Load Balancer: What Is It and How Does It Work?

What is a Load Balancer?

A load balancer is an appliance that could be physical or virtual and acts as a proxy to distribute network traffic across several servers. Load balancers are utilized to increase the capacity (concurrent users) and reliability of applications. Load balancers improve the performance of shared applications and desktops by distributing the network traffic on multiple servers, as well as by distributing application-specific tasks on each server individually.

Layer 4 vs Layer 7 Load Balancers 

There are seven networking layers in the Open Systems Interconnection (OSI) model. Layer 4 load balancers (L4 LBs or TCP/UDP LBs) operate at the intermediate transport layer, whereas the Layer 7 load balancers (L7 LBs or HTTP LBs) operate at the highest level—the application layer.  

Layer 4

Layer 4 load balancers do not have access to the content of the data packets and deliver requests based on the source and destination IP addresses specified in the first few packets of the TCP stream. They simply act as an intermediary for forwarding the packets between the source and the destination. Their input and output are mostly the same, which means that they do not manipulate the packet content.  

Layer 7

Operating at the application layer, Layer 7 load balancers have access to the actual content of the data packets. They terminate the TCP connection from the original source and re-establish the connection with a backend server selected based on the packet content. For instance, L7 LBs have the ability to identify video streaming requests and forward them to specific servers that have high GPU.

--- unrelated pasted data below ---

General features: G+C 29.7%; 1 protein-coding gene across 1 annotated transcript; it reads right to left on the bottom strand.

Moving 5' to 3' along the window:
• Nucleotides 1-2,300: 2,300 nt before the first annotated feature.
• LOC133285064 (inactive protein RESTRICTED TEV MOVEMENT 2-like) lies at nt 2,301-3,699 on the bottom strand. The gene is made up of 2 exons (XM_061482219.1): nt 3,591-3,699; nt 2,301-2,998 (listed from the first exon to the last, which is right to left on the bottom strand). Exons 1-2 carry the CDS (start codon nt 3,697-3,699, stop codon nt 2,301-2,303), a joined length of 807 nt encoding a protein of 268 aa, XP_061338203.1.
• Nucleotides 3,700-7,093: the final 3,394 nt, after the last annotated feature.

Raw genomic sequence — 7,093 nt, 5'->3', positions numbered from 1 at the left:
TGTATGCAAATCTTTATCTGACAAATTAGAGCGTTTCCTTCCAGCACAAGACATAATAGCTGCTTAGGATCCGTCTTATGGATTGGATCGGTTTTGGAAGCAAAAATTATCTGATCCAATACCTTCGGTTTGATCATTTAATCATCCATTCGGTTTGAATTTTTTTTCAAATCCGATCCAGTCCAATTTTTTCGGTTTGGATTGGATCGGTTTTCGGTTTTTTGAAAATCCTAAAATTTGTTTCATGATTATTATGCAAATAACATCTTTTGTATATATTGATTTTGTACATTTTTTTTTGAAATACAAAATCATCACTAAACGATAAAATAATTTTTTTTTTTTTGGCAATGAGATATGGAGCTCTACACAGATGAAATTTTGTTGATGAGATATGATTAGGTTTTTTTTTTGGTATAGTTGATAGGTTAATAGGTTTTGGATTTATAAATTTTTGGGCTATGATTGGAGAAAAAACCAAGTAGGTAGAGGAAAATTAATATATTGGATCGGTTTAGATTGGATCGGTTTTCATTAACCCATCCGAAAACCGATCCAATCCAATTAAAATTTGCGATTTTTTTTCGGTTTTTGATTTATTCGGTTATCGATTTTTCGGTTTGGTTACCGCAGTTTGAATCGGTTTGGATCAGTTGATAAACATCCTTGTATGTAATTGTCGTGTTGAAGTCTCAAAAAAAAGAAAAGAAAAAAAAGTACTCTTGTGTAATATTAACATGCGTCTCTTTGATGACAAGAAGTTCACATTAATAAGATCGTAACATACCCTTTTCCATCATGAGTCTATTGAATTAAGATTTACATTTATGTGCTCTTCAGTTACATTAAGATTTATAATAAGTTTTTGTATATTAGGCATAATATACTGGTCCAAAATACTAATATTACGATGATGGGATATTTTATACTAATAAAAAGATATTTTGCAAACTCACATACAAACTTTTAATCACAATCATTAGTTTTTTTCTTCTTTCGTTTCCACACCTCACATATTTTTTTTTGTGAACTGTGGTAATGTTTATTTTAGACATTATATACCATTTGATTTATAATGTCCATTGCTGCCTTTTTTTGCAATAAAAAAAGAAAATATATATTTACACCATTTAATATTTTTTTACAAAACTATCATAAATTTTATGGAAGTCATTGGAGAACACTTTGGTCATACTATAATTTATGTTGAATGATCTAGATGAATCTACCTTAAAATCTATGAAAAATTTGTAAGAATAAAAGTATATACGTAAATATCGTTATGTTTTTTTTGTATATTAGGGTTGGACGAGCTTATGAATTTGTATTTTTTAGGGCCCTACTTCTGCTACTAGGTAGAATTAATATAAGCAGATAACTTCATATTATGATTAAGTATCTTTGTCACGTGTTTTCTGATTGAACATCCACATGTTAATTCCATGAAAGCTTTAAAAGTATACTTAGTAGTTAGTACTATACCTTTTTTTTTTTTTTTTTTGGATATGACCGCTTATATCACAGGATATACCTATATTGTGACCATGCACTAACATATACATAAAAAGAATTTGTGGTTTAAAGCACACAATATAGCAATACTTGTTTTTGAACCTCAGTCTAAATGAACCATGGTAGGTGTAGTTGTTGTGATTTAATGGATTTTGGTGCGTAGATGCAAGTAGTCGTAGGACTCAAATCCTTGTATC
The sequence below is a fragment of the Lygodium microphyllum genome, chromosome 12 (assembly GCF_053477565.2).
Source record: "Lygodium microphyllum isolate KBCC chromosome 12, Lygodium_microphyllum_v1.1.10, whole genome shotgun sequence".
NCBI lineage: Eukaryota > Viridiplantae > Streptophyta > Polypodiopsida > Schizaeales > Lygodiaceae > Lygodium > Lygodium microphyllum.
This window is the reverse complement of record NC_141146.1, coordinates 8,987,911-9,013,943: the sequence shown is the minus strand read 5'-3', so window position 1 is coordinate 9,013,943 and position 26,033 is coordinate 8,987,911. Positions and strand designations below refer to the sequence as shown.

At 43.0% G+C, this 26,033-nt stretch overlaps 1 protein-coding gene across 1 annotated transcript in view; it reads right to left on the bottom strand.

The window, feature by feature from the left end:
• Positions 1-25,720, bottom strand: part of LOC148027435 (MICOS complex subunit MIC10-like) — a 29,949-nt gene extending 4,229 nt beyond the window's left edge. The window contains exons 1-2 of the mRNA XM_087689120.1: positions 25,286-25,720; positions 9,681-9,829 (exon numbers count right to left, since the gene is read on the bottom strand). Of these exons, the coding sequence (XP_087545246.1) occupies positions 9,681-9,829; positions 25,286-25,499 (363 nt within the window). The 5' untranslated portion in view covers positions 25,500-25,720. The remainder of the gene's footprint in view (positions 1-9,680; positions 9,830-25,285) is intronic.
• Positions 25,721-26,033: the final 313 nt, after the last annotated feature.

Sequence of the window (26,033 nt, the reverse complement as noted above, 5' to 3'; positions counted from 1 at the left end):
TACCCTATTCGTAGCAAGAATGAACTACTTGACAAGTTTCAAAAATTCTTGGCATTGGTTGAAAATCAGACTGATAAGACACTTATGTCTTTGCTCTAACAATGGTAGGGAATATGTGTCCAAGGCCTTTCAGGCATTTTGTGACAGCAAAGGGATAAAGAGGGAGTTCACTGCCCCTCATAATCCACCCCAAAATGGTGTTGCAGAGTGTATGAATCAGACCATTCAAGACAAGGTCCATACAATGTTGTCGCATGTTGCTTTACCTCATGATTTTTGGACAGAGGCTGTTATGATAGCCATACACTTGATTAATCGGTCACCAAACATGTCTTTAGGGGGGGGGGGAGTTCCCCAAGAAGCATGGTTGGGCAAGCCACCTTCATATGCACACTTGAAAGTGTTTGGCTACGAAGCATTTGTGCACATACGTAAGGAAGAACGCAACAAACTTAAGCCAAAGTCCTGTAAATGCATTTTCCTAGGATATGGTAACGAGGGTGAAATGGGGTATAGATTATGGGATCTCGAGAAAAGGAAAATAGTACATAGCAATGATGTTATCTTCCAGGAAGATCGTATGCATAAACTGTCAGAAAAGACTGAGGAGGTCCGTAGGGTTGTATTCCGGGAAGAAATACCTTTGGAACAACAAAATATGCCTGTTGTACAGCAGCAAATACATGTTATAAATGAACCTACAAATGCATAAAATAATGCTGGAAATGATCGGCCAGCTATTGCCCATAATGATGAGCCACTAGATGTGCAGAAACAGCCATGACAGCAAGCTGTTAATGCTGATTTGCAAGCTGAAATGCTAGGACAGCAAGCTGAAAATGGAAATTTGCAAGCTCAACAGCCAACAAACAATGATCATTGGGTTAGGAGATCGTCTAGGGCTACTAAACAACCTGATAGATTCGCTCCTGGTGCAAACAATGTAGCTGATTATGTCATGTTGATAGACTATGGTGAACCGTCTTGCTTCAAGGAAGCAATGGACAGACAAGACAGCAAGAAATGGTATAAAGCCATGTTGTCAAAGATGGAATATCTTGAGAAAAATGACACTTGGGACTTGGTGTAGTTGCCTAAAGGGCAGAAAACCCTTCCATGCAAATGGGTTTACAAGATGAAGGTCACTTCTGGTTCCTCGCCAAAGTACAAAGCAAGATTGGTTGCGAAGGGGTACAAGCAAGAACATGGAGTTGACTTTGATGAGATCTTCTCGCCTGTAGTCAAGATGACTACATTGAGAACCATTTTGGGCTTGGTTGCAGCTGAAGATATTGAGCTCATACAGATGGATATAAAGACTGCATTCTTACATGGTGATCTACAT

Unlike L4 LBs, L7 LBs can make intelligent load balancing or traffic distribution decisions. They can also be more expensive than L4 LBs in terms of computing power and latency. However, that’s rarely an issue with modern, powerful servers.  

Hardware vs Software-Based Load Balancers

There are two primary flavors of load balancers: Hardware Load Balancers (HLBs) and Software Load Balancers (SLBs).


Hardware Load Balancers—also called Hardware Load Balancing Devices (HLD’s)—are rack-and-stack hardware appliances. These appliances are built from customized Application-Specific Integrated Circuits (ASICS) and Field-Programmable Gate Arrays (FPGA) to help distribute traffic across multiple servers on a network.

HLB’s depend entirely on specialized software (firmware) to deliver web traffic across a cluster of servers. One distinct advantage of HLB’s over SLB’s is that they have a minimum effect on CPU performance. Software Load Balancers (SLB’s), on the other hand, are programs that you can install on any standard x86/64-bit or Virtual Machines (VMs) to help distribute traffic across many servers. Since SLB’s run alongside other programs, they may have a significant impact on CPU performance.

Organizations typically provision HLB’s in pairs to manage occasional peak traffic workloads. This ensures high availability when the other HLB fails. While you can achieve high availability through pairing HLB’s, it may also result in redundancies since some balancers may sit idle during off-peak times.